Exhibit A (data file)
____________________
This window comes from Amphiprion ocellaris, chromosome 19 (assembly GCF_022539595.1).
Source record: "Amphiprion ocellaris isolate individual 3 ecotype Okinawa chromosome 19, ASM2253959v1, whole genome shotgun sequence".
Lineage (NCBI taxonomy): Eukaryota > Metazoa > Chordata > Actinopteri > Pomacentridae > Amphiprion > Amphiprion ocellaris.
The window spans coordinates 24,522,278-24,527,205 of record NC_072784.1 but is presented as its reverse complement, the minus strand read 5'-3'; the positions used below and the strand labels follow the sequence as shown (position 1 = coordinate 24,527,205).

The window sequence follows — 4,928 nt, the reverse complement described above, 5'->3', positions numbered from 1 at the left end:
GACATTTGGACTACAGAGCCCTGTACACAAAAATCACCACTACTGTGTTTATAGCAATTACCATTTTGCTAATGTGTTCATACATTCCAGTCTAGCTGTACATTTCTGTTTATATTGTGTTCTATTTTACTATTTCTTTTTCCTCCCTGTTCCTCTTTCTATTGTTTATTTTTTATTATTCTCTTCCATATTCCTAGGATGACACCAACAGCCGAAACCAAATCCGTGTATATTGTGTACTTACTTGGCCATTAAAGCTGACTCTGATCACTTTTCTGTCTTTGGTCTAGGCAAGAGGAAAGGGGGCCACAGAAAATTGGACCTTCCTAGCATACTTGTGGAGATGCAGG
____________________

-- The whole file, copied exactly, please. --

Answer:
This window comes from Amphiprion ocellaris, chromosome 19 (assembly GCF_022539595.1).
Source record: "Amphiprion ocellaris isolate individual 3 ecotype Okinawa chromosome 19, ASM2253959v1, whole genome shotgun sequence".
Lineage (NCBI taxonomy): Eukaryota > Metazoa > Chordata > Actinopteri > Pomacentridae > Amphiprion > Amphiprion ocellaris.
The window spans coordinates 24,522,278-24,527,205 of record NC_072784.1 but is presented as its reverse complement, the minus strand read 5'-3'; the positions used below and the strand labels follow the sequence as shown (position 1 = coordinate 24,527,205).

The window sequence follows — 4,928 nt, the reverse complement described above, 5'->3', positions numbered from 1 at the left end:
GACATTTGGACTACAGAGCCCTGTACACAAAAATCACCACTACTGTGTTTATAGCAATTACCATTTTGCTAATGTGTTCATACATTCCAGTCTAGCTGTACATTTCTGTTTATATTGTGTTCTATTTTACTATTTCTTTTTCCTCCCTGTTCCTCTTTCTATTGTTTATTTTTTATTATTCTCTTCCATATTCCTAGGATGACACCAACAGCCGAAACCAAATCCGTGTATATTGTGTACTTACTTGGCCATTAAAGCTGACTCTGATCACTTTTCTGTCTTTGGTCTAGGCAAGAGGAAAGGGGGCCACAGAAAATTGGACCTTCCTAGCATACTTGTGGAGATGCAGG